How to optimize your marketing message by better understanding the customer
Norm Brodsky is a veteran entrepreneur.
Dear Norm, My software company released its first iPad app in July 2010. It's called SignMyPad, and it allows you to sign PDFs on your iPad. That means no more printing, signing, scanning, or faxing. I was hoping businesses would use it to become greener, but it seems most businesses don't care as much about that as I do. I've contacted blogs to tell them about SignMyPad, but I've yet to receive a response. How can I get my product in the public eye without breaking the bank?
Justin T. Esgar CEO, Autriv Software Development New York City
One of the most common mistakes you can make in business is to assume that potential customers think the way you do. In talking to Justin Esgar, I could see he was doing just that. He has had a business as an authorized Apple consultant for three years. He also cares a lot about the environment and created SignMyPad in hopes of helping to reduce the amount of paper in the world. By the time we spoke, he'd sold about 7,500 copies at $3.99 each. While that's hardly Angry Birds territory, SignMyPad does rank among the top 25 business apps for the iPad. One television network had featured it in a segment on the five best iPad apps to use with a stylus. Justin has also generated some favorable online reviews from real estate brokers, including one who said he couldn't live without SignMyPad.
I can easily understand why real estate brokers, among others, would love it, but I could also see why Justin's promotional messages might be falling on deaf ears. He had been pitching his product as a tool for going green, because it eliminates the need for paper when dealing with PDF documents that have to be signed and returned. I doubt that pitch is very effective outside the environmentalist community. For most people, I suspect, the main appeal of SignMyPad has to do with the time and money it can save—and, by the way, it's good for the environment. Not that Justin shouldn't continue to tout the green virtues of his product, but I told him he'd probably sell more copies if he treated those benefits as an add-on and focused instead on the time-saving features that almost any professional or businessperson with an iPad would gladly pay $3.99 for.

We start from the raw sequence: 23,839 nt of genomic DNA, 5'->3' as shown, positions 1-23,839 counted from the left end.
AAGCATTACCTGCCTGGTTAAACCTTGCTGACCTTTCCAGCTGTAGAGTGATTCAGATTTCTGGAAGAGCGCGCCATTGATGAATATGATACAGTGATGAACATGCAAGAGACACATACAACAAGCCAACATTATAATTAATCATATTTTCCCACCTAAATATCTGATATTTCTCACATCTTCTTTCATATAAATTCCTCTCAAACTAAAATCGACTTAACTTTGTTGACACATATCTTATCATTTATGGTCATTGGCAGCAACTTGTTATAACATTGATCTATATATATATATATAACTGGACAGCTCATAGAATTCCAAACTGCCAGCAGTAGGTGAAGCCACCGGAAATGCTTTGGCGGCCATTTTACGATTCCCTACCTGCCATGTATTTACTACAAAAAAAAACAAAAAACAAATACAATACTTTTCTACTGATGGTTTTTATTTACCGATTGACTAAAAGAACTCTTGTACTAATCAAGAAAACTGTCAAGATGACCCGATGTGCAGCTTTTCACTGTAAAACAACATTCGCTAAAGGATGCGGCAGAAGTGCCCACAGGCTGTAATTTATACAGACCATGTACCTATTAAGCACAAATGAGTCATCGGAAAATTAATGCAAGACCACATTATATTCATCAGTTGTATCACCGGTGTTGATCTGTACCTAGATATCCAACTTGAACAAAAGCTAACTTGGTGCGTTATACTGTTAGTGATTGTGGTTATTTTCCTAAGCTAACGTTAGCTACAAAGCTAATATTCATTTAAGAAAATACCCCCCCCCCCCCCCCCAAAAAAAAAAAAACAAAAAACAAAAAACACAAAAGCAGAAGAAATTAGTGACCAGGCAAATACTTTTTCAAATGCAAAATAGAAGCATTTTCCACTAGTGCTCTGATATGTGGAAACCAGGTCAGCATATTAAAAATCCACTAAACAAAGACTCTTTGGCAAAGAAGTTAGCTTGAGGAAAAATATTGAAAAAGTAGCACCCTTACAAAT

And he shouldn't limit himself to the real estate market. I suggested that law firms and accounting firms could be prime prospects for him. Stock brokerages and investment managers are also fertile territory. As part of managing my investments, I have to sign documents for my broker all the time, and it would be a lot easier if I didn't have to print and scan or fax them. Justin promised to try all these ideas—and to let us know how they worked.
Please send all questions to AskNorm@inc.com. Norm Brodsky is a veteran entrepreneur. His co-author is editor-at-large Bo Burlingham. Their book, The Knack, is available in paperback under the title Street Smarts: An All-Purpose Tool Kit for Entrepreneurs.